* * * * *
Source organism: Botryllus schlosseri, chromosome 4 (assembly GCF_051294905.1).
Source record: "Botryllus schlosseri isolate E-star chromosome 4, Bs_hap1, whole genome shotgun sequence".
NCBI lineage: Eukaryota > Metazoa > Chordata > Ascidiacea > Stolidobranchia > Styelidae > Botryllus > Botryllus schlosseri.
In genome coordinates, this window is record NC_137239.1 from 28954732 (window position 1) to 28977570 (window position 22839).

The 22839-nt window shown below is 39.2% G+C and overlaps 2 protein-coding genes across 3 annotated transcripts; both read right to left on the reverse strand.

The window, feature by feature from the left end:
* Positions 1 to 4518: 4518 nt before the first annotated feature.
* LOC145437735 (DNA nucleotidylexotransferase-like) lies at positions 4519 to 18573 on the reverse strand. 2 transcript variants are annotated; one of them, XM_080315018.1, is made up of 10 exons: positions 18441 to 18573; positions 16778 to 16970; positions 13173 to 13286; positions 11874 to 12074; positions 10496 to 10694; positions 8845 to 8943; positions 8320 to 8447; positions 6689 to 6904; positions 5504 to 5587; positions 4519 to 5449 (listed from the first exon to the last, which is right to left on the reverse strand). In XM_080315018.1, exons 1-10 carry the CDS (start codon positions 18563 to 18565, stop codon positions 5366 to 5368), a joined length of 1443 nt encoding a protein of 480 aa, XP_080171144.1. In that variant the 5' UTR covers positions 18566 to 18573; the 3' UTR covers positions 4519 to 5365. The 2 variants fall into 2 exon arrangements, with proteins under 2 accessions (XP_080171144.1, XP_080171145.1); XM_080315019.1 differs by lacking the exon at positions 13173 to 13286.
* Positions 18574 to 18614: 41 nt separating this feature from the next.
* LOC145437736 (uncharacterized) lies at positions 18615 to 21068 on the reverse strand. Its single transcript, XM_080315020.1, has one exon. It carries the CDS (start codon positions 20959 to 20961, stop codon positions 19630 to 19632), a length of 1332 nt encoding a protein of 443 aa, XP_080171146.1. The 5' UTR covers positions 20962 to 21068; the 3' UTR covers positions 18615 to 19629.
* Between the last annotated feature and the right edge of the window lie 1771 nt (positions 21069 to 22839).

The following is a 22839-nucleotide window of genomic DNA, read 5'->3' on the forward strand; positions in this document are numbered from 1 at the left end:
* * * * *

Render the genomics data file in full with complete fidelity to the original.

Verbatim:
Source organism: Botryllus schlosseri, chromosome 4 (assembly GCF_051294905.1).
Source record: "Botryllus schlosseri isolate E-star chromosome 4, Bs_hap1, whole genome shotgun sequence".
NCBI lineage: Eukaryota > Metazoa > Chordata > Ascidiacea > Stolidobranchia > Styelidae > Botryllus > Botryllus schlosseri.
In genome coordinates, this window is record NC_137239.1 from 28954732 (window position 1) to 28977570 (window position 22839).

The 22839-nt window shown below is 39.2% G+C and overlaps 2 protein-coding genes across 3 annotated transcripts; both read right to left on the reverse strand.

The window, feature by feature from the left end:
* Positions 1 to 4518: 4518 nt before the first annotated feature.
* LOC145437735 (DNA nucleotidylexotransferase-like) lies at positions 4519 to 18573 on the reverse strand. 2 transcript variants are annotated; one of them, XM_080315018.1, is made up of 10 exons: positions 18441 to 18573; positions 16778 to 16970; positions 13173 to 13286; positions 11874 to 12074; positions 10496 to 10694; positions 8845 to 8943; positions 8320 to 8447; positions 6689 to 6904; positions 5504 to 5587; positions 4519 to 5449 (listed from the first exon to the last, which is right to left on the reverse strand). In XM_080315018.1, exons 1-10 carry the CDS (start codon positions 18563 to 18565, stop codon positions 5366 to 5368), a joined length of 1443 nt encoding a protein of 480 aa, XP_080171144.1. In that variant the 5' UTR covers positions 18566 to 18573; the 3' UTR covers positions 4519 to 5365. The 2 variants fall into 2 exon arrangements, with proteins under 2 accessions (XP_080171144.1, XP_080171145.1); XM_080315019.1 differs by lacking the exon at positions 13173 to 13286.
* Positions 18574 to 18614: 41 nt separating this feature from the next.
* LOC145437736 (uncharacterized) lies at positions 18615 to 21068 on the reverse strand. Its single transcript, XM_080315020.1, has one exon. It carries the CDS (start codon positions 20959 to 20961, stop codon positions 19630 to 19632), a length of 1332 nt encoding a protein of 443 aa, XP_080171146.1. The 5' UTR covers positions 20962 to 21068; the 3' UTR covers positions 18615 to 19629.
* Between the last annotated feature and the right edge of the window lie 1771 nt (positions 21069 to 22839).

The following is a 22839-nucleotide window of genomic DNA, read 5'->3' on the forward strand; positions in this document are numbered from 1 at the left end: